SFPE Body of Knowledge

A project that SFPE has been working on in conjunction with Engineering NZ for over a year is developing the “body of knowledge” for fire engineering. A draft version is now available for SFPE members for comment and is available from: SFPE BoK draft

While it started before MBIE announced moves to occupational licensing of engineers, it has become more important since this announcement. It will form a fundamental part of the requirements of being a fire engineering New Zealand and what level of knowledge they are expected to have and be able to demonstrate.
It is not a new approach as the structural engineer’s group SESCOC developed their equivalent document some time ago after looking at similar issues and the aftermath of the Christchurch earthquakes
Since it is benchmarked against international practice, it has been based heavily on the SFPE Global Recommended Minimum Technical Core Competencies for the Practice of Fire Protection Engineering. (SFPE minimum Competencies). I suggest that both the NZ and international versions should be read together.
The intent is that it should be consistent with international practice and expectations, so that overseas engineers can practice in New Zealand and similarly, that NZ engineers can work overseas with the assurance they have adequate skill levels.

The expectation is that a competent engineer, who has completed and understood the subjects of a fire engineering degree or has a similar level of knowledge, combined with practical experience, should be able to meet the objectives and have a sound understanding of the principles behind the results or calculations they may use in their work. The example issues are real problems that have been faced by NZ fire engineers and should be within the capabilities of a competent fire engineer and all the knowledge required is available through the standard University fire engineering courses and common references.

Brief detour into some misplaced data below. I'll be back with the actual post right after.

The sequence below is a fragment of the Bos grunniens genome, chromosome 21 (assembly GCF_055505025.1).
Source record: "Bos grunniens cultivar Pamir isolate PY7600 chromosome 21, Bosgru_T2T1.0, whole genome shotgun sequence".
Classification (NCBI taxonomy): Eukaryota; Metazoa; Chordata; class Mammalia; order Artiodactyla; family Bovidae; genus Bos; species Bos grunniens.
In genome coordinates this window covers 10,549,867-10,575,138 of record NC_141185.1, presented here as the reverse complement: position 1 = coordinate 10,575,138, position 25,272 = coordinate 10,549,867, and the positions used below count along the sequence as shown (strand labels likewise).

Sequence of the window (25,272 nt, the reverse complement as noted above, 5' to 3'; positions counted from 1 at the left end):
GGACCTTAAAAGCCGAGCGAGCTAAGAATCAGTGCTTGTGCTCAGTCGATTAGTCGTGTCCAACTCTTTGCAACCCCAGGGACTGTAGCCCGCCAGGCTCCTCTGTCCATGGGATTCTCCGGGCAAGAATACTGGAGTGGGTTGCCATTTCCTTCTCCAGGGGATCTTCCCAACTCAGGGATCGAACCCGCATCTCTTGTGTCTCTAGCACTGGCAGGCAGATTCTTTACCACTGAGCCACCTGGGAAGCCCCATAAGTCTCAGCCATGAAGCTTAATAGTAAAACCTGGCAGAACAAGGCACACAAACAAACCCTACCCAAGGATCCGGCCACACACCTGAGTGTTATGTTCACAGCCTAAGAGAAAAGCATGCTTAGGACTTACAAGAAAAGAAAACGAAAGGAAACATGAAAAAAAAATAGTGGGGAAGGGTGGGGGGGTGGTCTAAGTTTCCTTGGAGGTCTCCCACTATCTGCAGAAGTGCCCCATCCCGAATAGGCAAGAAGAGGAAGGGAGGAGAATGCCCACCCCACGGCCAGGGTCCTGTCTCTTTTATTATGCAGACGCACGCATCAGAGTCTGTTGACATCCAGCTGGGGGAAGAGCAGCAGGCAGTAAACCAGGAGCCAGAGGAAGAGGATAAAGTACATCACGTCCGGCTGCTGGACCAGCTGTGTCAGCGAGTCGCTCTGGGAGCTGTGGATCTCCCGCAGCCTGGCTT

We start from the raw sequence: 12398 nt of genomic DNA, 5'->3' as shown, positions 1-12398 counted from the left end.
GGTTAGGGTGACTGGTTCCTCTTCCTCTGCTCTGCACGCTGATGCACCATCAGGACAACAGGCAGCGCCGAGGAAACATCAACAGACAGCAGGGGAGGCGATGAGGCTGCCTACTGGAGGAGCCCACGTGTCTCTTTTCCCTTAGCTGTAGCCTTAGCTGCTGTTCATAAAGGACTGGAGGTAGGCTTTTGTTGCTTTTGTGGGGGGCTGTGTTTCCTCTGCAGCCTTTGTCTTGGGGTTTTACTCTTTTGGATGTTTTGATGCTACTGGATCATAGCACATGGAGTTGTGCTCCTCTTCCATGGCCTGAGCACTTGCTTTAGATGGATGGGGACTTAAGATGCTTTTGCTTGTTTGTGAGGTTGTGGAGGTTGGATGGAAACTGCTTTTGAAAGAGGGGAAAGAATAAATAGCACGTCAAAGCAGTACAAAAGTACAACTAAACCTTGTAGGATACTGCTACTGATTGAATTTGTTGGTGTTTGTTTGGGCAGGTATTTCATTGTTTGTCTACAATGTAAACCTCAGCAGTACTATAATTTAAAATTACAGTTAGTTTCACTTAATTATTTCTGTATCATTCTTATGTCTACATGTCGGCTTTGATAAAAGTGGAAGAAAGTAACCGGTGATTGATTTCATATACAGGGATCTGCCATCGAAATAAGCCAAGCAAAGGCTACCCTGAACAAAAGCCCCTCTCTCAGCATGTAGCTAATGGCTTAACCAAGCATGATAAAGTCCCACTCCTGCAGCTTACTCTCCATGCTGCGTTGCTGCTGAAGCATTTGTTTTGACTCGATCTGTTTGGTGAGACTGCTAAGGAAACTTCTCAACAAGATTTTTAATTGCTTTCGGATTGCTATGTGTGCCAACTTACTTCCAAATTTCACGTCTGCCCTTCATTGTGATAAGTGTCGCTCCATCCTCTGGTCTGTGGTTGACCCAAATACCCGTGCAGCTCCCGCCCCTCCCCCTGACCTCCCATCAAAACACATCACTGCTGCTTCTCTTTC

Feedback from SFPE members would be appreciated on this document and the objectives.
I believe it is important for SFPE and the membership to drive this process and define what we do and our areas of expertise, otherwise others will make assumptions which will not be correct or to our benefit.

  • Do you believe there is a need for this document or a similar approach?
  • What should be added or removed?
  • Is the expected level correct, for life safety critical work?
  • As a fire engineer, do you feel that you could meet these objectives and apply the skills required, with (if required) some further study into specific areas using e.g. the SFPE Handbook?
    Geoff Merryweather